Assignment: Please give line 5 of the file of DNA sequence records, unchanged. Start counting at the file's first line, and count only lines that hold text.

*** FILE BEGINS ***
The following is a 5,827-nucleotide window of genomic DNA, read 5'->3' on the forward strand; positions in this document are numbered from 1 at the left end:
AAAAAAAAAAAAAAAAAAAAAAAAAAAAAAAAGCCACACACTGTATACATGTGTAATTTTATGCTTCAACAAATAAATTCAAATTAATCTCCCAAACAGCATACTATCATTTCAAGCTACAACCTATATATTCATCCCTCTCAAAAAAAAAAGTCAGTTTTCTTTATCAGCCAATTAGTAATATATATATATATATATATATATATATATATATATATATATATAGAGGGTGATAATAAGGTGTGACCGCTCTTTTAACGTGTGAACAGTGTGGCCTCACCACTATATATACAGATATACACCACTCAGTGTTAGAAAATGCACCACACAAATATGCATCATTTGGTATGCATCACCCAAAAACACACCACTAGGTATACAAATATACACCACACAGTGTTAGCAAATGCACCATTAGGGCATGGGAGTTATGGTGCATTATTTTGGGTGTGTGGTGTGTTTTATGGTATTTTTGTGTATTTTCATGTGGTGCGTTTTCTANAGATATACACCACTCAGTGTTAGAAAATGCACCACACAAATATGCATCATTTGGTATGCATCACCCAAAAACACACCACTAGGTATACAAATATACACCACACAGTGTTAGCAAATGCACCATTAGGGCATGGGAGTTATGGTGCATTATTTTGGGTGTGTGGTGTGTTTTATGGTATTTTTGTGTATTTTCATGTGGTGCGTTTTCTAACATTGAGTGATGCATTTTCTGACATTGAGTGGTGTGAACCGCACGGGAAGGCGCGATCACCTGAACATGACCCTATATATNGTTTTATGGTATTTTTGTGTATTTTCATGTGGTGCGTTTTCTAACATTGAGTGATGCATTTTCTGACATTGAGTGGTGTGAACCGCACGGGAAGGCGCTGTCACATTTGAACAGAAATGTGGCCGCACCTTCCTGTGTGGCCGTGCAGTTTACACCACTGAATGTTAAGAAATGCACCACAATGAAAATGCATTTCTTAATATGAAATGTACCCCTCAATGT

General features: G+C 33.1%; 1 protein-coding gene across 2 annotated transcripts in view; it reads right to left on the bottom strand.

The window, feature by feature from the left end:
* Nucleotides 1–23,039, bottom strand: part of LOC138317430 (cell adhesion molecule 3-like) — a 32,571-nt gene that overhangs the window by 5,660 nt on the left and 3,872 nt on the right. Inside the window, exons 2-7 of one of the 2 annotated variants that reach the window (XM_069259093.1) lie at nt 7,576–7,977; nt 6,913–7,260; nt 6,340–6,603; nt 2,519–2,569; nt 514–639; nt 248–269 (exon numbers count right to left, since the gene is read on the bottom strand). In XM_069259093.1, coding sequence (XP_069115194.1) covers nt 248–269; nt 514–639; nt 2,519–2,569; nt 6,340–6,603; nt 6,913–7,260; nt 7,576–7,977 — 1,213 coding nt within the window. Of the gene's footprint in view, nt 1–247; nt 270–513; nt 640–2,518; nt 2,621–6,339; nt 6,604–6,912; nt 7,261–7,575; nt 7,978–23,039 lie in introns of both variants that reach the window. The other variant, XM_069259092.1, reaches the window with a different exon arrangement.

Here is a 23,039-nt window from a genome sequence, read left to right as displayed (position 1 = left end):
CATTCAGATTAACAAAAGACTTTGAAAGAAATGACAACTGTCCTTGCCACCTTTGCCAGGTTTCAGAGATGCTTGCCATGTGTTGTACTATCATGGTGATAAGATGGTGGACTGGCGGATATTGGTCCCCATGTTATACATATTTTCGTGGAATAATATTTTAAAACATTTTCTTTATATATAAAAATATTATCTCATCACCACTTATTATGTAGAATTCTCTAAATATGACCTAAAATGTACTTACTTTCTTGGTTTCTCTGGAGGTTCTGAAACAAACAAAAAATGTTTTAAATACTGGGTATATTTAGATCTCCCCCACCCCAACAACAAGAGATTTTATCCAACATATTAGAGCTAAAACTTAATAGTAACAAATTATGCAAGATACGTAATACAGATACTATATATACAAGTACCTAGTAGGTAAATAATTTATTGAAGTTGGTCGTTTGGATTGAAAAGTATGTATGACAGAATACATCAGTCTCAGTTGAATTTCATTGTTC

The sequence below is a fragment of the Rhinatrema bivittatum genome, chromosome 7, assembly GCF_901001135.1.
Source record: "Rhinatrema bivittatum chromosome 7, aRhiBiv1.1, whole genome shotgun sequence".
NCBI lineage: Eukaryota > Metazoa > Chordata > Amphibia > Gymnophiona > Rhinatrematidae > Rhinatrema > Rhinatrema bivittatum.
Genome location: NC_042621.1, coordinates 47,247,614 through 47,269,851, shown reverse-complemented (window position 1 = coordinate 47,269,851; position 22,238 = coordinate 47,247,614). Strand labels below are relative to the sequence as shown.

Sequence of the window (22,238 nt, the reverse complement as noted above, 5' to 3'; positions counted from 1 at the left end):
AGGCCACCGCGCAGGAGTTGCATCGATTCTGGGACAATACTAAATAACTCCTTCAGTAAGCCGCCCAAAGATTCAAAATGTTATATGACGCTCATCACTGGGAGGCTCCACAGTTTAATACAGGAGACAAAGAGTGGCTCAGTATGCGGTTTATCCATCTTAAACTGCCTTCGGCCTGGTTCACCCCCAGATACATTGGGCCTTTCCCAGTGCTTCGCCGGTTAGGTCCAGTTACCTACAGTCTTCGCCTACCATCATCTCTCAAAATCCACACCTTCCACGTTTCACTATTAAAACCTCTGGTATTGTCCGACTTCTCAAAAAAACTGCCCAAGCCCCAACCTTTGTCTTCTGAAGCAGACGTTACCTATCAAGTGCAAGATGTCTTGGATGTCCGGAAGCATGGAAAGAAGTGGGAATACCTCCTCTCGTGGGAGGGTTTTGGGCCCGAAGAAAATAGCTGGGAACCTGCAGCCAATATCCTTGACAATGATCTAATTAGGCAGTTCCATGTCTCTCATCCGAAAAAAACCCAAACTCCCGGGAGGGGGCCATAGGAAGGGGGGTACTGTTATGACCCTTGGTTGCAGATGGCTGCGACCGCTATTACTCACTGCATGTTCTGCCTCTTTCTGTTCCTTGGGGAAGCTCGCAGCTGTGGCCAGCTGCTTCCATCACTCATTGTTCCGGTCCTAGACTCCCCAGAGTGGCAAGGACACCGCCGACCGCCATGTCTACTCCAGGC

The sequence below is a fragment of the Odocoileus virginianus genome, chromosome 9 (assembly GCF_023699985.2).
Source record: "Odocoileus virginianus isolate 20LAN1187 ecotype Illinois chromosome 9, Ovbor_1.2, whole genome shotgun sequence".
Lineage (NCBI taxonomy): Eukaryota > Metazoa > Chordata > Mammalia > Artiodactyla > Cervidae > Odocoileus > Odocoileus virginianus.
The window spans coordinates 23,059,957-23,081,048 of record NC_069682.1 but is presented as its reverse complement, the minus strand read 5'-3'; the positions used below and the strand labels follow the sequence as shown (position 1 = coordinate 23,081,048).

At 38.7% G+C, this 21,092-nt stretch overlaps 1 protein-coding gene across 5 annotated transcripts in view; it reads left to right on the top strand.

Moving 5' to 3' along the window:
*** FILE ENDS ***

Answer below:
* Nucleotides 1–23,039, bottom strand: part of LOC138317430 (cell adhesion molecule 3-like) — a 32,571-nt gene that overhangs the window by 5,660 nt on the left and 3,872 nt on the right. Inside the window, exons 2-7 of one of the 2 annotated variants that reach the window (XM_069259093.1) lie at nt 7,576–7,977; nt 6,913–7,260; nt 6,340–6,603; nt 2,519–2,569; nt 514–639; nt 248–269 (exon numbers count right to left, since the gene is read on the bottom strand). In XM_069259093.1, coding sequence (XP_069115194.1) covers nt 248–269; nt 514–639; nt 2,519–2,569; nt 6,340–6,603; nt 6,913–7,260; nt 7,576–7,977 — 1,213 coding nt within the window. Of the gene's footprint in view, nt 1–247; nt 270–513; nt 640–2,518; nt 2,621–6,339; nt 6,604–6,912; nt 7,261–7,575; nt 7,978–23,039 lie in introns of both variants that reach the window. The other variant, XM_069259092.1, reaches the window with a different exon arrangement.